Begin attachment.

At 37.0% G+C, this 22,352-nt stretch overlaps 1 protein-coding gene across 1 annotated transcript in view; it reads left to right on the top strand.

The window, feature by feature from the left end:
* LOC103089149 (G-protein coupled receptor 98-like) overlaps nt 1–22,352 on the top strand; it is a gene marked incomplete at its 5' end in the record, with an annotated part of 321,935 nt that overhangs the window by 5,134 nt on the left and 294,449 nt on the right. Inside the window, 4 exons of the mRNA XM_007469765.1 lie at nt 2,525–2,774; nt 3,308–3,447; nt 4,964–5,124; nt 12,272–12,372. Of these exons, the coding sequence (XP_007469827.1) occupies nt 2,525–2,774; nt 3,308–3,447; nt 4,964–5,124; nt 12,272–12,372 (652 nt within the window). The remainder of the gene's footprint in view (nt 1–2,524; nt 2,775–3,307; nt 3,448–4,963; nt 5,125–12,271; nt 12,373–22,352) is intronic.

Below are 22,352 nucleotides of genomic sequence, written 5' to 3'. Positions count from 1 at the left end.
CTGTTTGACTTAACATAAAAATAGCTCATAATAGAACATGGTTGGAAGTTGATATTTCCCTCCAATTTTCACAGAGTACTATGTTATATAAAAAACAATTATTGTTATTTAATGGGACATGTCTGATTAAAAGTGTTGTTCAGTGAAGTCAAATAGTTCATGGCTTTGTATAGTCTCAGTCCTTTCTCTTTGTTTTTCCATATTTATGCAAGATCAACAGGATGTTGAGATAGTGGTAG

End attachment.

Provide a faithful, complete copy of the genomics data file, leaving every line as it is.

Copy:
At 37.0% G+C, this 22,352-nt stretch overlaps 1 protein-coding gene across 1 annotated transcript in view; it reads left to right on the top strand.

The window, feature by feature from the left end:
* LOC103089149 (G-protein coupled receptor 98-like) overlaps nt 1–22,352 on the top strand; it is a gene marked incomplete at its 5' end in the record, with an annotated part of 321,935 nt that overhangs the window by 5,134 nt on the left and 294,449 nt on the right. Inside the window, 4 exons of the mRNA XM_007469765.1 lie at nt 2,525–2,774; nt 3,308–3,447; nt 4,964–5,124; nt 12,272–12,372. Of these exons, the coding sequence (XP_007469827.1) occupies nt 2,525–2,774; nt 3,308–3,447; nt 4,964–5,124; nt 12,272–12,372 (652 nt within the window). The remainder of the gene's footprint in view (nt 1–2,524; nt 2,775–3,307; nt 3,448–4,963; nt 5,125–12,271; nt 12,373–22,352) is intronic.

Below are 22,352 nucleotides of genomic sequence, written 5' to 3'. Positions count from 1 at the left end.
CTGTTTGACTTAACATAAAAATAGCTCATAATAGAACATGGTTGGAAGTTGATATTTCCCTCCAATTTTCACAGAGTACTATGTTATATAAAAAACAATTATTGTTATTTAATGGGACATGTCTGATTAAAAGTGTTGTTCAGTGAAGTCAAATAGTTCATGGCTTTGTATAGTCTCAGTCCTTTCTCTTTGTTTTTCCATATTTATGCAAGATCAACAGGATGTTGAGATAGTGGTAG